Master craftsman, 90, who built iconic Speaker’s Chair in House of Commons after original seat was destroyed in the Blitz reveals how he hid his signature INSIDE it on an old betting slip
- Michael Lashford-Spinks helped create the iconic seat when an apprentice
- The chair was built from Australian wood by H. H. Martyn and Co. in Cheltenham
- The original chair was destroyed along with the Commons in May 1941
- Mr Lashford-Spinks hid his signature before parts of the chair were put together
A 90-year-old who built the Speaker’s Chair in Parliament has revealed he stuffed his signature inside it – written on an old betting slip.
Michael Lashford-Spinks was a teenage apprentice when he helped create the iconic seat in the 1940s.
The original Speaker’s Chair, designed by A.W.N. Pugin in 1849, was destroyed when the House of Commons was bombed in 1941 during the Second World War.
But a replica of the gothic creation was created by Michael Lashford-Spinks, then 15, and some fellow craftsman.
And because he had no way to claim his work – he wrote his name on part of an old betting slip and wedged it into one of the cracks.
The betting slip is still there inside the chair, which is now used in the Commons chamber by current speaker Sir Lindsay Hoyle.
A 90-year-old who built the Speaker’s Chair in Parliament has revealed he stuffed his signature inside it – written on an old betting slip
Michael Lashford-Spinks, Winchcombe, Gloucestershire, was a teenage apprentice when he helped create the iconic seat in the 1940s. Above: The craftsman posing with some of his woodwork
It is seen during the weekly Prime Minister’s Questions and other political debates.
Mr Lashford-Spinks is one of just two people still alive who worked on the iconic piece of furniture at the H. H. Martyn and Co. Ltd. factory in Cheltenham, Gloucestershire.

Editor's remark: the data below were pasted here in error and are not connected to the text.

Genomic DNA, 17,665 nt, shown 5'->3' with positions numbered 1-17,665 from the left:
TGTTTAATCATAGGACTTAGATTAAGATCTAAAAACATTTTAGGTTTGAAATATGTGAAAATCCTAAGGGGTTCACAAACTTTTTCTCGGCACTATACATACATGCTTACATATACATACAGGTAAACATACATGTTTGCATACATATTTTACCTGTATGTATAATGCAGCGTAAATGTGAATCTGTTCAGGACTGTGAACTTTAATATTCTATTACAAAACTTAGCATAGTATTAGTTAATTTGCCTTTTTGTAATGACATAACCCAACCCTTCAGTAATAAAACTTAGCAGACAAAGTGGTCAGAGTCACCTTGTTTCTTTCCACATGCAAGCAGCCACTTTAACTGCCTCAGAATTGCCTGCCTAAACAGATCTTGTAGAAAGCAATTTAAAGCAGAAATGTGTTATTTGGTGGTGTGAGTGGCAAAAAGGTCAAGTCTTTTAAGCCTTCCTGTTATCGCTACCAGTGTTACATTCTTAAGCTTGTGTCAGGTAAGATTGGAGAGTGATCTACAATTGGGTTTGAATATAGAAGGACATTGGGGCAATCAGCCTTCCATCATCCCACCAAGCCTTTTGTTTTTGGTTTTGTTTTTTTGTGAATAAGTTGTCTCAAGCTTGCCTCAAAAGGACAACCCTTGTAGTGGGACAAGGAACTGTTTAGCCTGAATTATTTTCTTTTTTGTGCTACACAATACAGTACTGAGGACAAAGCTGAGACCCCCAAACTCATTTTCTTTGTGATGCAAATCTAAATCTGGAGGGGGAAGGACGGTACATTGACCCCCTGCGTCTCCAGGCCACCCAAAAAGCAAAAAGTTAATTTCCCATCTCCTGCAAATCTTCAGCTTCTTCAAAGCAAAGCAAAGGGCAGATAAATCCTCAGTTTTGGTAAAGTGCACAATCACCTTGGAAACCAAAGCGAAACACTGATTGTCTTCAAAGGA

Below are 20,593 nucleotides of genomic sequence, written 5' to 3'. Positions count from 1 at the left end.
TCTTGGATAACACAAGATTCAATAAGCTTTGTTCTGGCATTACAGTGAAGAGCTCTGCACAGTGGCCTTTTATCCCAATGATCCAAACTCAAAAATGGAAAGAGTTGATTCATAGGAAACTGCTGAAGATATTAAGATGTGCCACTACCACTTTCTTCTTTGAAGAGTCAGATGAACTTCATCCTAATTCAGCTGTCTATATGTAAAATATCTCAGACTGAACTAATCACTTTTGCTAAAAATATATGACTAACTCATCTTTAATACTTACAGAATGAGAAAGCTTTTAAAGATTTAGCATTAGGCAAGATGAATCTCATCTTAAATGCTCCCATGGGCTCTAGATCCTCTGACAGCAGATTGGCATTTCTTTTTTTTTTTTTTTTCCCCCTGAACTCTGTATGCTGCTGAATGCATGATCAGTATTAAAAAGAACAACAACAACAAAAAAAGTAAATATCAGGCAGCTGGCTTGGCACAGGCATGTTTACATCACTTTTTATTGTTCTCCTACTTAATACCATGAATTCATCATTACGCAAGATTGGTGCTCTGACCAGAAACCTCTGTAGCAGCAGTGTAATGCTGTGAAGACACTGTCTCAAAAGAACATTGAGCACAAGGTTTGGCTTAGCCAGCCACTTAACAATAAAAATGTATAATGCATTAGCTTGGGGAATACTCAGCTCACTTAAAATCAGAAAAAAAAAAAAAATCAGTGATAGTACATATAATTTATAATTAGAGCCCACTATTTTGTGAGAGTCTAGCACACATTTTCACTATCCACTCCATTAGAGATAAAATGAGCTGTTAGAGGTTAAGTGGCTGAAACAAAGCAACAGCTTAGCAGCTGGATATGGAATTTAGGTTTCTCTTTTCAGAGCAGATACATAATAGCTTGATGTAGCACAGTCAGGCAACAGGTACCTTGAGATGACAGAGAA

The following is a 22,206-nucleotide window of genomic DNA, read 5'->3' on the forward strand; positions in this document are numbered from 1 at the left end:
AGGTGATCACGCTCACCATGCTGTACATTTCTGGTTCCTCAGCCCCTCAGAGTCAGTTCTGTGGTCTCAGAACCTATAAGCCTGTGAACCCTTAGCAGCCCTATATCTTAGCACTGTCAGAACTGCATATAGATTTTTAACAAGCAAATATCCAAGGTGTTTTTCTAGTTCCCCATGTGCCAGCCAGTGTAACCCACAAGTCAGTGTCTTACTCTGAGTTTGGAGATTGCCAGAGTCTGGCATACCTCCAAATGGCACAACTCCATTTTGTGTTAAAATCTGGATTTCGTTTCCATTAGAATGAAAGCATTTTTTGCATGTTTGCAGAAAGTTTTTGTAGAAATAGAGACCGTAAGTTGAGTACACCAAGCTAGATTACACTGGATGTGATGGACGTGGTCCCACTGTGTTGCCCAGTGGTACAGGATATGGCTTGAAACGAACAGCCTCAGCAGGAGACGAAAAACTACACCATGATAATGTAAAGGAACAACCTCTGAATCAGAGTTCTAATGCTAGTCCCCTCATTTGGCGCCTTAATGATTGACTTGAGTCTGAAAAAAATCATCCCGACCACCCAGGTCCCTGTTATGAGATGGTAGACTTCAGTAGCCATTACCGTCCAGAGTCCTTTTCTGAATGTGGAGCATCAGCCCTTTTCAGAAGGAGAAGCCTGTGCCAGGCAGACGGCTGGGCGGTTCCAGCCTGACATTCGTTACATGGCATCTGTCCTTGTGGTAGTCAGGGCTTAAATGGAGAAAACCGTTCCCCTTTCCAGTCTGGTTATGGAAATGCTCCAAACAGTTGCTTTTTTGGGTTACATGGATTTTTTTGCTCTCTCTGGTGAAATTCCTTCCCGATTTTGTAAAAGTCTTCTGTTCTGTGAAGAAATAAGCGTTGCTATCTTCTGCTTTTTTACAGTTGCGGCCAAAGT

The chair was made from Blackbean wood from Australia and was based on the chair in Australia’s parliament. It was given as a gift to the British Parliament.
Mr Lashford-Spinks, from Winchcombe, Gloucestershire, was a woodcarver for the company.
He said: ‘I went straight from a rough school at 15 with hopes to be a cabinet maker.
‘But I was told they had enough of those and asked if I was interested in wood carving.
‘I had never heard of it but I came to realise I loved working with wood.
‘There were about 16 people who worked on the chair and only two of us are still alive – me and John Shepherd.
he original Speaker’s Chair, designed by A.W.N. Pugin in 1849, was destroyed when the House of Commons was bombed in 1941 during the Second World War. Above: The chair is seen in 1936
The House of Commons was destroyed by bombs that fell on the nights of May 10 and 11 in 1941. Above: The aftermath of the damage
Incendiary bombs which fell on the nights of 10 and 11 May 1941 caused the greatest damage to the Palace of Westminster and the Commons Chamber was entirely destroyed by fire. Above: The then Prime Minister Sir Winston Churchill surveying the wreckage
‘Most of the markers and carvers at Martyn’s had name stamps – like mason marks – where you can claim your work.
‘After the chair is made, that’s when all of the decorative stuff gets added, and there was a brief moment where the chair had not been glued.
‘I was too poor to buy a name stamp – so I wrote my name on a betting slip and put it in one of the cracks of the chair before it was sealed up!’
The wood-carver worked on several parts of the Speaker’s chair, including the main columns. If it were to be opened up, evidence of his involvement would surface.
The craftsman later received a letter from George Thomas, Speaker from 1976 to 1983, who said he was ‘tickled’ by his creativity.